Freedom for all to ride or walk in the great outdoors

August 28, 2017 at 8:36 am Leave a comment

A version of this piece was published as the monthly Treading Lightly column in the Maine Sunday Telegram’s Source section.

Max - Maine Adaptive - credit Sarah Cushman

Max Michaud takes a break from her training with Maine Adaptive Sports & Recreation at the Back Cove Trail in Portland

Walking and biking are not just for the young, fit and able-bodied. And the benefits of these activities extend far beyond merely exercise or recreation – to enhancing the connection we have with our neighbors in our communities. Fortunately, Maine is home to several organizations and programs that help seniors and people with disabilities get outside for a walk or a ride. Before I tell you about a couple of these efforts, let me start with a story that illustrates why they’re so essential.

I met Bangor resident Annie King recently when I taught a MaineDOT-sponsored class in defensive walking (think what you were taught about defensive driving; now apply that idea to walking) at Miller Square on Harlow, a facility for seniors in Bangor where she lives. Annie rolled into the room in a motorized wheelchair and joked that I’d been brought in because of “the crazy adventure” she’d recently gone on with her friends.

Annie and her friends, Diane and Marcia, decided to visit the farmers market one Sunday in June. Annie and Diane use motorized wheelchairs, and Marcia is legally blind and uses a white cane. Annie also has to carry her oxygen tank. “We went down to the market, across from the library, and cruised around,” she said.

“It was a nice day, so we said, ‘Let’s go down the next street,’ ” Annie continued. They turned down Franklin and then stopped at a little park on Kenduskeag Stream, where they sat for a few minutes so Marcia could catch her breath.

“You know, I’ve never been to that bagel place. Let’s go there,” Annie suggested to her friends. They followed the stream to Central Street and, after a snack at Bagel Central, headed home.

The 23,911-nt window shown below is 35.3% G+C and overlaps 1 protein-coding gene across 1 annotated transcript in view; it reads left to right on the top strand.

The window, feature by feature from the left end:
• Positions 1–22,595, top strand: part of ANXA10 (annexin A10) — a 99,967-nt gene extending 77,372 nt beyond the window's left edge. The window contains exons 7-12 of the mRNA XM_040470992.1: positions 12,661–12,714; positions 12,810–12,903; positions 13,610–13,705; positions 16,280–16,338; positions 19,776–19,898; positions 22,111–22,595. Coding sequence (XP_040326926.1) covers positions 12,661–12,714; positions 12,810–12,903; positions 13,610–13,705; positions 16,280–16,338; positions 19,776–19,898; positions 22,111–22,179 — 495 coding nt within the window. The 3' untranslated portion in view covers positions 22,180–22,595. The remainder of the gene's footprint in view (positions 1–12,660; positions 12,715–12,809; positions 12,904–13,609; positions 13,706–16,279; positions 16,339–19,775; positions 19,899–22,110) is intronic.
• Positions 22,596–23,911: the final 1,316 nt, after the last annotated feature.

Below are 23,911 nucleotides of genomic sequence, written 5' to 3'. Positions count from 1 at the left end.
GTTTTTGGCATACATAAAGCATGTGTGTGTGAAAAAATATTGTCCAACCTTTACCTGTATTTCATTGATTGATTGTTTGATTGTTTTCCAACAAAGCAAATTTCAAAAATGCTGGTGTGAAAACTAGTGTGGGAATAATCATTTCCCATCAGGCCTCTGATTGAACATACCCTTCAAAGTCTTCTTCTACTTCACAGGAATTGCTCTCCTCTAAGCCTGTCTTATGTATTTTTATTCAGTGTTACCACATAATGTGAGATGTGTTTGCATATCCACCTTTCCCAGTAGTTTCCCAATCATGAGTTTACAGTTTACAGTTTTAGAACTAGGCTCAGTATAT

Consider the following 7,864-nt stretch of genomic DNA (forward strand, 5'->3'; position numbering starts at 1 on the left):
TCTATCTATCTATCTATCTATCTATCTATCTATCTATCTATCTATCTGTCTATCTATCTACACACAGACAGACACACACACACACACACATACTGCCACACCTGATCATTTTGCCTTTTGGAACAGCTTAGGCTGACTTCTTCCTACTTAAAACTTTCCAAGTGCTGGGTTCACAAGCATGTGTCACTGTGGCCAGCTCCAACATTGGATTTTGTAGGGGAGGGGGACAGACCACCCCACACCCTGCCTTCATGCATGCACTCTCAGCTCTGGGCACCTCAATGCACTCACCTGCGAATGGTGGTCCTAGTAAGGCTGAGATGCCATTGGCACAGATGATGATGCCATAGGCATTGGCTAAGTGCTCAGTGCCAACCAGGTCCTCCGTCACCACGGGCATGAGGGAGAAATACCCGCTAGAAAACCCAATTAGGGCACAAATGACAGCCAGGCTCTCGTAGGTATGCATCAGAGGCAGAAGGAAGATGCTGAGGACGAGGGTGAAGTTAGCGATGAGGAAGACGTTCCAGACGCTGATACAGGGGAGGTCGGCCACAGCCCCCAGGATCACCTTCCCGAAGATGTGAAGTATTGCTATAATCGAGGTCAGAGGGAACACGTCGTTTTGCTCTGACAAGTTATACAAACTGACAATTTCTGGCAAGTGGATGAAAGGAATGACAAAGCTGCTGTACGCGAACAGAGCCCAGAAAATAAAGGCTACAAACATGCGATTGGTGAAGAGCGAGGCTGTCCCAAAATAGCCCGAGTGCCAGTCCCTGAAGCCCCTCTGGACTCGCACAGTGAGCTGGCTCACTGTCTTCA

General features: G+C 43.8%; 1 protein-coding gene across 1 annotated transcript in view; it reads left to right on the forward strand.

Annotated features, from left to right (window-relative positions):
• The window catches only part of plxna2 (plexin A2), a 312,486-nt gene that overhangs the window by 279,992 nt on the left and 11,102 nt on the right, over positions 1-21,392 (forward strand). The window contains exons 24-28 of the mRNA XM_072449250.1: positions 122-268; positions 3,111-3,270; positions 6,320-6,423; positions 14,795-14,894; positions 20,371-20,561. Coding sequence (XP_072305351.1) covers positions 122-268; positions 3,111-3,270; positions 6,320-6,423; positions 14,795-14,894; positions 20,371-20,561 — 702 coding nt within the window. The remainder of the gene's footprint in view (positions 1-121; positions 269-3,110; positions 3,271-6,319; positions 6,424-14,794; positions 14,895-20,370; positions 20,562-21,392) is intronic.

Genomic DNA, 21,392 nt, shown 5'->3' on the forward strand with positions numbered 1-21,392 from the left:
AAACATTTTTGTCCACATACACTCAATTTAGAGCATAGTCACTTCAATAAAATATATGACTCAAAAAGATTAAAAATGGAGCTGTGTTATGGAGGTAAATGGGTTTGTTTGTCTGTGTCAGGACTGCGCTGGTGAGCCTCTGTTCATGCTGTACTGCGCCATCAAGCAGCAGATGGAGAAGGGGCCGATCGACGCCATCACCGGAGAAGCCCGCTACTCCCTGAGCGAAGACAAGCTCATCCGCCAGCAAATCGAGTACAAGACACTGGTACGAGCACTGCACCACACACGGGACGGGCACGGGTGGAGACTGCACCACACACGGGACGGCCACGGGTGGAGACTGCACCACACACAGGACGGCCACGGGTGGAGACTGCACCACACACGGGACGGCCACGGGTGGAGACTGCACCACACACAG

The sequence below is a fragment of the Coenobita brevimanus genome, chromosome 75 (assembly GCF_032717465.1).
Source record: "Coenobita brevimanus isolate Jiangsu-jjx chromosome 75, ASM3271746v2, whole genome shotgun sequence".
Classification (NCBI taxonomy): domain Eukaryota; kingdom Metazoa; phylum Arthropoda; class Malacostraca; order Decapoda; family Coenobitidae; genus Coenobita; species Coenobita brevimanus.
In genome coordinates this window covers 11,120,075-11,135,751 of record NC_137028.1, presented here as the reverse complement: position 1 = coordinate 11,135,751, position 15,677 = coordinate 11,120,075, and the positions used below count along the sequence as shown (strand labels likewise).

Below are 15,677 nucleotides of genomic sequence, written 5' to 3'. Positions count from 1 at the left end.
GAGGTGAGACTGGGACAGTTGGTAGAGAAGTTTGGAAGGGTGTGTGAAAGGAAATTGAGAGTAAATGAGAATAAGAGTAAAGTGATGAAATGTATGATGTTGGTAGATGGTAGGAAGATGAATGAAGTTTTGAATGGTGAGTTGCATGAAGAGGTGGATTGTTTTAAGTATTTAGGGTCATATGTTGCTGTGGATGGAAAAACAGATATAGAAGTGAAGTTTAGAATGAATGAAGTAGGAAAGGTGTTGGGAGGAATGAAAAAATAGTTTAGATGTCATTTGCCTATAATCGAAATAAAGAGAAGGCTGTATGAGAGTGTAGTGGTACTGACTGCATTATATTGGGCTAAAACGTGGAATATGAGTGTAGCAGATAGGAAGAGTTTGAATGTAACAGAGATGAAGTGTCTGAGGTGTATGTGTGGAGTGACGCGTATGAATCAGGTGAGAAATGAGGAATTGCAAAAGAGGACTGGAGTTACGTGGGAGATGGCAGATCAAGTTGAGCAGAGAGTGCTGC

Norumbega Parkway-Kenduskeag Stream in Bangor - 2

Norumbega Parkway along the Kenduskeag Stream in downtown Bangor, where Annie King and her friends took a break on their adventure.

“It started to rain on our way home, and we ducked under the portico of one of the buildings while it poured,” Annie said, laughing. They had gone less than a mile.

A full, rich mile.

“It was our little adventure, just being free to get out and be with the rest of the world and not having to answer to anyone,” Annie said. “I don’t think you’re ever too old for an adventure.”

How many times have you done a simple outing like that – to a nearby park or to see a friend or to your downtown or village area to run an errand – and it turned into something that gave you such pleasure?

Which brings me to two Maine programs that help people who need assistance go on their own everyday adventures.

Two weeks ago, I stopped by the Back Cove Trail in Portland with my dog Lola to talk with some folks from Maine Adaptive Sports & Recreation, among them Leo Albert. He greeted Lola warmly.

“I’m lucky to live near the Green Belt path in South Portland,” Leo said. “I can’t use this for long periods,” he said, pointing to the four-wheeled walker he was sitting on, “but I use my motorized wheelchair, and I know every dog. Every one of them. I bring treats, and they nuzzle around my chair for them.”